Cold Waters Run Deep
At midnight in the Indian Ocean (037°29.8’ S and 039°58.6’ E) on February 22 I touched the coldest seawater I have yet encountered on this trip–about 50 degrees Fahrenheit. By cold, I mean relative to the shallow, subtropical water I have thus far handled at our one other collection site (a little below room temperature), as we have not ventured too far south towards Antarctica yet. This midnight collection retrieved waters from 2500 meters (~1.5 miles) below surface.
Rumors among the science crew suggest that this was North Atlantic Deep Water (NADW), a seawater mass famous among oceanographers for its long, meandering path and its role in the global climate system. In fact, if you aren’t an oceanographer but have at least studied general environmental science, you might have read about this water mass. NADW is indeed famous because it helps transport heat to the North Atlantic, effectively regulating global climate patterns across the Northern Hemisphere.
One fascinating fact of the ocean is that even the subtlest differences can cause striking patterns. Just as one off-beat drummer may shift the entire rhythm of the marching band, small differences in saltiness or temperature of seawater shift movements in the entire ocean. Amazingly, these slight variations become global patterns that govern climate, weather and can even affect the movement of one accidentally discarded soda bottle as it drifts across the ocean. North Atlantic Deep Water is a phenomenon of such proportions. It originates as surface water in the North Atlantic, which sinks to the deep because it is colder and saltier than surrounding water. Once in the deep, NADW flows south and then east before welling up again in the Indian and Pacific Oceans and eventually returning to the Atlantic, making it one of the largest seawater migrations on Earth. This extensive path enables oceanographers even in the Indian Ocean to encounter this abyssal treasure.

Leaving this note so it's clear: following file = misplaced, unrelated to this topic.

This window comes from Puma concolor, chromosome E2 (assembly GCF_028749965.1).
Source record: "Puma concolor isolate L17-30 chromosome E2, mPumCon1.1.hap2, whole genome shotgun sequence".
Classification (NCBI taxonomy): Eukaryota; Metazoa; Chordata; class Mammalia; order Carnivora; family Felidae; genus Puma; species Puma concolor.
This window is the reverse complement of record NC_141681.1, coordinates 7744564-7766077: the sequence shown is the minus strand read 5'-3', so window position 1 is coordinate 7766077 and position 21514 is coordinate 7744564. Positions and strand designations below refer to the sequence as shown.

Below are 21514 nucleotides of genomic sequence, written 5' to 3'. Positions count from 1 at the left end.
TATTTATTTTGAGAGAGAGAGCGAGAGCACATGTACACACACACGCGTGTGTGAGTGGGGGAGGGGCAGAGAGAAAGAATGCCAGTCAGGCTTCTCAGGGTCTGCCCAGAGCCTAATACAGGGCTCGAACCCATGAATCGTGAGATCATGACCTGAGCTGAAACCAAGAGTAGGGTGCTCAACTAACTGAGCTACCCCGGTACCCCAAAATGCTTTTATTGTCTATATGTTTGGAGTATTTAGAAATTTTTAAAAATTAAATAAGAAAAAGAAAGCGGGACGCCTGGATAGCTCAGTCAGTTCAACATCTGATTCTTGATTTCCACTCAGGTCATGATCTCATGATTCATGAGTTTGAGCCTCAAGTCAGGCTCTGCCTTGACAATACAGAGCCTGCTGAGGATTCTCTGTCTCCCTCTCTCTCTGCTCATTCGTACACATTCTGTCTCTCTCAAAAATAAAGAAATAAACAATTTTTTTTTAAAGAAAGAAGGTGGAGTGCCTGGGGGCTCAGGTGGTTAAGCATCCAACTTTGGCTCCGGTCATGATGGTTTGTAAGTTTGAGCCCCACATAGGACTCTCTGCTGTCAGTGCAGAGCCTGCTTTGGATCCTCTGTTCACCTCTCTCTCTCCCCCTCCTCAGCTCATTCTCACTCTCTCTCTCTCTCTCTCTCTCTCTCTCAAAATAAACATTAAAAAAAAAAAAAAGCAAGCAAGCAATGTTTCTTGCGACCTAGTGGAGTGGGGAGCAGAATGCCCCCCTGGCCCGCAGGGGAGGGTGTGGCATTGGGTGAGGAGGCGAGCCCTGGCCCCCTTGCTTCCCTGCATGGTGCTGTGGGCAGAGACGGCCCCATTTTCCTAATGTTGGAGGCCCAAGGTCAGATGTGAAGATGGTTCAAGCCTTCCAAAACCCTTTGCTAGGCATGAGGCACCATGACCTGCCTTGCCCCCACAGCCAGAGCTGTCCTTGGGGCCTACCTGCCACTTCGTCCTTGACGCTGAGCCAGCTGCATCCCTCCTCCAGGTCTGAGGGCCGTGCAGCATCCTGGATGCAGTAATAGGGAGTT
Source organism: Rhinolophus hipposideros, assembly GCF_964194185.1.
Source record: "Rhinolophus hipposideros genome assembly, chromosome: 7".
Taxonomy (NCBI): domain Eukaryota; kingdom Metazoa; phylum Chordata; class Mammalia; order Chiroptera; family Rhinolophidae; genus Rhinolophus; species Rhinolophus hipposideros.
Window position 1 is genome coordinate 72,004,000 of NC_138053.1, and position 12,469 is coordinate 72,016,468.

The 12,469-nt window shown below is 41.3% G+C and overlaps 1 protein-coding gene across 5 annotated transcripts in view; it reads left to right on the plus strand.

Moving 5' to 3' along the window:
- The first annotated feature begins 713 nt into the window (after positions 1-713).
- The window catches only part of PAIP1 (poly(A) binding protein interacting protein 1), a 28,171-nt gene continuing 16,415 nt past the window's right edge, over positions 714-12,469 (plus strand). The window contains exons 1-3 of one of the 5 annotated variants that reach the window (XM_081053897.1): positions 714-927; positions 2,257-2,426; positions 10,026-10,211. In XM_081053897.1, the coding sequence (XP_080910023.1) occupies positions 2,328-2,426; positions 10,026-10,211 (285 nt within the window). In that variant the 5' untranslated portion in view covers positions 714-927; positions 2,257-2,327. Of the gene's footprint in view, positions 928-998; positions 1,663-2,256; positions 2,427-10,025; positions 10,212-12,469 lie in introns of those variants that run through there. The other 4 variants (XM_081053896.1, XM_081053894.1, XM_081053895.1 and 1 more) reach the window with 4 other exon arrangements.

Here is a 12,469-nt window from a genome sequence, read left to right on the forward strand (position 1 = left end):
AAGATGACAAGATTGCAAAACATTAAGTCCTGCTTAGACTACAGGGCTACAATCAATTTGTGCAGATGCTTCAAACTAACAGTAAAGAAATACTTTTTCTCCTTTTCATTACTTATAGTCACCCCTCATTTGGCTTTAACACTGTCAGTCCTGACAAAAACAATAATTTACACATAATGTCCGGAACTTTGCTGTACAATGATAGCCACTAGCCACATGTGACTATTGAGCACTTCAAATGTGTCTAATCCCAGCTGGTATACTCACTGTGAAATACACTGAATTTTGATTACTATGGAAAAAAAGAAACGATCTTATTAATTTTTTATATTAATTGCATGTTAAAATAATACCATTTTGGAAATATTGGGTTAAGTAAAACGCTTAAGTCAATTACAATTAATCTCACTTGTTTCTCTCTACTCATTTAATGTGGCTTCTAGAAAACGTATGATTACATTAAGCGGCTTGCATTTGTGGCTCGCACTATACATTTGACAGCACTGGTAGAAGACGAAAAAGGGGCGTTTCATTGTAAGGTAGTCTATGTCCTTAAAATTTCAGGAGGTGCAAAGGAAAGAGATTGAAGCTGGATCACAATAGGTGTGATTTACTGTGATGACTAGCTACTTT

Meeting deep waters is not a simple task, but oceanographers have fine-tuned ways to collect them. A common way to do it is through a “CTD cast”, as we do on the Revelle. CTD stands for conductivity, temperature and depth; suspended from a wire, the instrument it describes physical characteristics of seawater (conductivity, temperature and depth–hence the name) as it travels beneath the surface. CTDs do not collect the water themselves. This is the job of the rosette attached to the CTD. The rosette comprises a ring of 12 bottles—each a little over half my height—that collect seawater at target depths. As the bottles (actually tubes with caps on either end) descend in open position, a diligent observer sits in front a computer and, at proper depth, sends an impulse for one bottle to close, capturing a seawater at that location. Early yesterday, after 3 hours and thousands of meters of underwater travel, the Revelle science team had its own collection of deep water on board.